Viral hepatitis is a serious disease that can take a significant toll on the important liver functions and patient’s health. Without prompt and appropriate care, it can even cause liver failure and death. At Texas Center for Digestive Health, patients in the Katy and Houston Metro Area, receive state-of-the-art treatment for hepatitis, helping them prevent complications and protect the health of the liver.
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Viral hepatitis is a viral infection that causes inflammation of the liver. Without treatment, hepatitis can lead to liver damage and, eventually, liver failure and death. Hepatitis can be divided into three types:
- Hepatitis A is a rare disease caused by ingesting contaminated food or water or by having contact with an infected person.
- Hepatitis B is common, affecting more than 200,000 people each year. It’s most commonly transmitted through bodily fluids, including sexual activity and use of contaminated needles.
- Hepatitis C is also common, and it’s spread through contact with infected blood, such as during a blood transfusion or through the use of infected needles, including infected tattoo needles. Baby boomers are five times more likely to have hepatitis C than other age groups.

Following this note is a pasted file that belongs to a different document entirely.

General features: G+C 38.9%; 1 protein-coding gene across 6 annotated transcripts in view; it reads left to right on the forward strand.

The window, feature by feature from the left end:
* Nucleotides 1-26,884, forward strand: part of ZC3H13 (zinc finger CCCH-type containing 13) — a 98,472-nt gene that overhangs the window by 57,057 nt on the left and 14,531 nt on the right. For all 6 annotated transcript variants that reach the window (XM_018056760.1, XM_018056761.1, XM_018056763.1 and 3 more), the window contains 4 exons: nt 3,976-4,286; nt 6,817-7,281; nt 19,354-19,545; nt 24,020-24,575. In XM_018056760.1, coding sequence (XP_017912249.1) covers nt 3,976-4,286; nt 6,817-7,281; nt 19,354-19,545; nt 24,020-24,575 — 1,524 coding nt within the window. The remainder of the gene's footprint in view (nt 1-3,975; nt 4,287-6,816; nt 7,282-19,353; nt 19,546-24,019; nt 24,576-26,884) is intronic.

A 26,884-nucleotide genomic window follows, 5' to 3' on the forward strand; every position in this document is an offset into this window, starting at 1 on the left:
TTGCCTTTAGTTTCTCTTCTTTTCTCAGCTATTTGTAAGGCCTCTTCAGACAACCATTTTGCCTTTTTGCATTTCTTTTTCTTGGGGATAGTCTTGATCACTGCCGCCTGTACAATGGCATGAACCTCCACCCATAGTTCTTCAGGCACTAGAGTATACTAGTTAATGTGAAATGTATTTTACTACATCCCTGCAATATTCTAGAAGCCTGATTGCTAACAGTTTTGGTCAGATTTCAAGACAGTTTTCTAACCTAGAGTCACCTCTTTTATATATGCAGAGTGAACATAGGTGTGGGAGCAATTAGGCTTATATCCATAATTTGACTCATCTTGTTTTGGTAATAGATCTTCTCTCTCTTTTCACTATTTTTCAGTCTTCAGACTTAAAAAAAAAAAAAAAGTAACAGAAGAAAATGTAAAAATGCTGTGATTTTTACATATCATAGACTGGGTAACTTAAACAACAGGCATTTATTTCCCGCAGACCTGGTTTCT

Hepatitis often causes few or no symptoms until liver damage or dysfunction occurs. When symptoms do occur, they can include:
- abdominal pain
- joint pain or achiness
- dark urine
- yellowing of the skin or eyes (jaundice)
- nausea or vomiting
- loss of appetite
Because hepatitis can cause liver damage before symptoms become apparent, being tested for hepatitis infections is an important part of staying healthy.
Diagnosis begins with a physical exam and a review of symptoms, as well as a thorough medical history. Blood tests can determine if the virus is present in the body. If hepatitis is detected, a biopsy procedure may be recommended to obtain a small amount of tissue from the liver so the organ can be assessed for damage. Diagnostic imaging evaluations may also be ordered.
Hepatitis can be managed with medication, including the use of antiviral medications. Some patients require prolonged use of these medications to ensure the virus is destroyed, but newer medications have reduced the time required for some treatments. When extensive liver damage has occurred, a liver transplantation may be required. Vaccinations against hepatitis infections are part of routine childhood immunizations today, but those vaccines only became available in the 1980s and 1990s. Patients born before that time and especially those born in the 1970s and earlier should be screened for hepatitis infections.